But Stacey Dash, she catches all this flack because she’s black and blacks love to enforce their own opinion of what it means to “be black” on others who don’t fit that narrow mold.

    It’s disgusting.

    • jbgotcha says:

      Intersectionalities. It’s never just about race. It’s always an intersection of race, class, gender, sexual orientation, etc. Why waste time on a celebrities opinion or voting decision?

    • wicker says:

      @Andre:

      First off, if Stacey Dash were white, no one would care about the opinions of a 46 year old “actress” (I’ve seen her acting and let’s say that she isn’t cut out for Broadway – or even off-Broadway Shakespeare adaptations … her career was TOTALLY due to her looks) who hasn’t had a real role since the mid-90s. (Check out her filmography … http://www.imdb.com/name/nm0001107/ mostly a bunch of straight to video stuff and bit parts). If anything, her endorsement gets her attention that she would have never gotten otherwise, a PR move, and yes the fact that she is black makes it even more so. Dash probably saw all the PR that Nicki Minaj got for her sarcastic “endorsement” of Romney and figured it was worth a shot. If nothing else, she can now join Ted Nugent and Bo Derek as conservative celebrities on Fox News if Romney wins. If you saw her (VERY PHOTOSHOPPED) publicity photo, excuse me, photo illustration, that accompanied the endorsement (red swimsuit draped in a red white and blue flag) then, yeah, PR move all the way.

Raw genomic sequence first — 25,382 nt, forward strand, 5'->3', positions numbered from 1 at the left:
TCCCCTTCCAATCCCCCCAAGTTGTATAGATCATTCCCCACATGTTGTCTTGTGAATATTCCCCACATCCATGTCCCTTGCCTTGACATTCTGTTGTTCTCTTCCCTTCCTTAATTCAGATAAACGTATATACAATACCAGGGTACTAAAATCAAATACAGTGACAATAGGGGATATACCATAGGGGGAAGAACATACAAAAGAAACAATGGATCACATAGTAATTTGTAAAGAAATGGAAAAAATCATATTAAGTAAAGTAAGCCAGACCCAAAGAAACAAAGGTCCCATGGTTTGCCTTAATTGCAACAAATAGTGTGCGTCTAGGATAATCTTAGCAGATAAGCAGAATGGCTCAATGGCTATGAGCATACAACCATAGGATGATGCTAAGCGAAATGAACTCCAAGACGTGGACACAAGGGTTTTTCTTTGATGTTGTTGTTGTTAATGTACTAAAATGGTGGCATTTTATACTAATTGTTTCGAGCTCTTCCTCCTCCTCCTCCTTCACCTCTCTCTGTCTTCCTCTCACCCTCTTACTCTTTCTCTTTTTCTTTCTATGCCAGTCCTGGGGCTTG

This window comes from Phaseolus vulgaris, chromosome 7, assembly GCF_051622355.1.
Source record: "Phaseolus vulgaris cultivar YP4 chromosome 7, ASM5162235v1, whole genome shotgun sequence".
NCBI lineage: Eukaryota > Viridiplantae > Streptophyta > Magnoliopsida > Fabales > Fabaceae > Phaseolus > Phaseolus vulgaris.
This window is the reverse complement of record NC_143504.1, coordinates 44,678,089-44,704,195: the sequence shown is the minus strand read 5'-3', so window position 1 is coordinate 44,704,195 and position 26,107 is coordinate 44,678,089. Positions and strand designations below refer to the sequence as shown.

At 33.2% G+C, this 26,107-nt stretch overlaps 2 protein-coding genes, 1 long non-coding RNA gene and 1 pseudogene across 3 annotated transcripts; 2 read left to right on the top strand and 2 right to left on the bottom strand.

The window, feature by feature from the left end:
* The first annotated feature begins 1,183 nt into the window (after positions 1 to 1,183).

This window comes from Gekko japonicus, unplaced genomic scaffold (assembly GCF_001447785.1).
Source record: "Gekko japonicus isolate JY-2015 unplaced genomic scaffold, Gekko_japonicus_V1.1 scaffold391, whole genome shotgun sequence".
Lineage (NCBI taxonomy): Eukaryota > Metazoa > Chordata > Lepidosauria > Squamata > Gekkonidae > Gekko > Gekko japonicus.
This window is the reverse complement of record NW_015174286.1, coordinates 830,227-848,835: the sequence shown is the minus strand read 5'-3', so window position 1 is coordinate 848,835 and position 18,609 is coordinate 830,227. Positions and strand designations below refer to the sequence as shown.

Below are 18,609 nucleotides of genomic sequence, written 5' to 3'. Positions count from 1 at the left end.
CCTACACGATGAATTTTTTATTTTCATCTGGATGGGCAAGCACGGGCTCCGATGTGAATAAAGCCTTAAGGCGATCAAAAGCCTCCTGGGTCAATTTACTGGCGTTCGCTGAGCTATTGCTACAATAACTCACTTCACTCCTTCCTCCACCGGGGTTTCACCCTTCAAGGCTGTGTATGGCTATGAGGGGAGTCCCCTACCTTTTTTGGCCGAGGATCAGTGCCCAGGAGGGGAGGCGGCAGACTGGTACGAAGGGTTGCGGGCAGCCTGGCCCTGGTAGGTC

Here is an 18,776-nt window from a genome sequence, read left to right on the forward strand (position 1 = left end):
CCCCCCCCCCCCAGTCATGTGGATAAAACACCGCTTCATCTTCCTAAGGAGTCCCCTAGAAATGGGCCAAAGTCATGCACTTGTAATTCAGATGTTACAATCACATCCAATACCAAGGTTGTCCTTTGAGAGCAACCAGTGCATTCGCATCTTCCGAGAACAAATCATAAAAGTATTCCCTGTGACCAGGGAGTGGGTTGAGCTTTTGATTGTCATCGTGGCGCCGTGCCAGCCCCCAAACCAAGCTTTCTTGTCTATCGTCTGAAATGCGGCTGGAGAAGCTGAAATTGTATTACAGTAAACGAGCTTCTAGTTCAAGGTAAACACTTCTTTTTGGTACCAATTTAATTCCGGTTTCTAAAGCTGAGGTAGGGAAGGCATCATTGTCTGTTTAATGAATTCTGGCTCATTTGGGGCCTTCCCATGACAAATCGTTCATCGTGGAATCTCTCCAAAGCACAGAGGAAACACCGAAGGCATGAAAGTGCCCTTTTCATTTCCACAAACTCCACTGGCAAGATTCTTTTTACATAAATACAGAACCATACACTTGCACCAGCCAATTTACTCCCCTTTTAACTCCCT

Second, white celebrities get bashed for being conservative and/or Republican too. Look at all the abuse Clint Eastwood got for his RNC convention speech, or Jimmy Kimmel making fun of Kelsey Grammar at the Emmy’s. Britney Spears was absolutely trashed for endorsing George W. Bush back in the day. Scott Baio, James Woods, they all get it from time to time.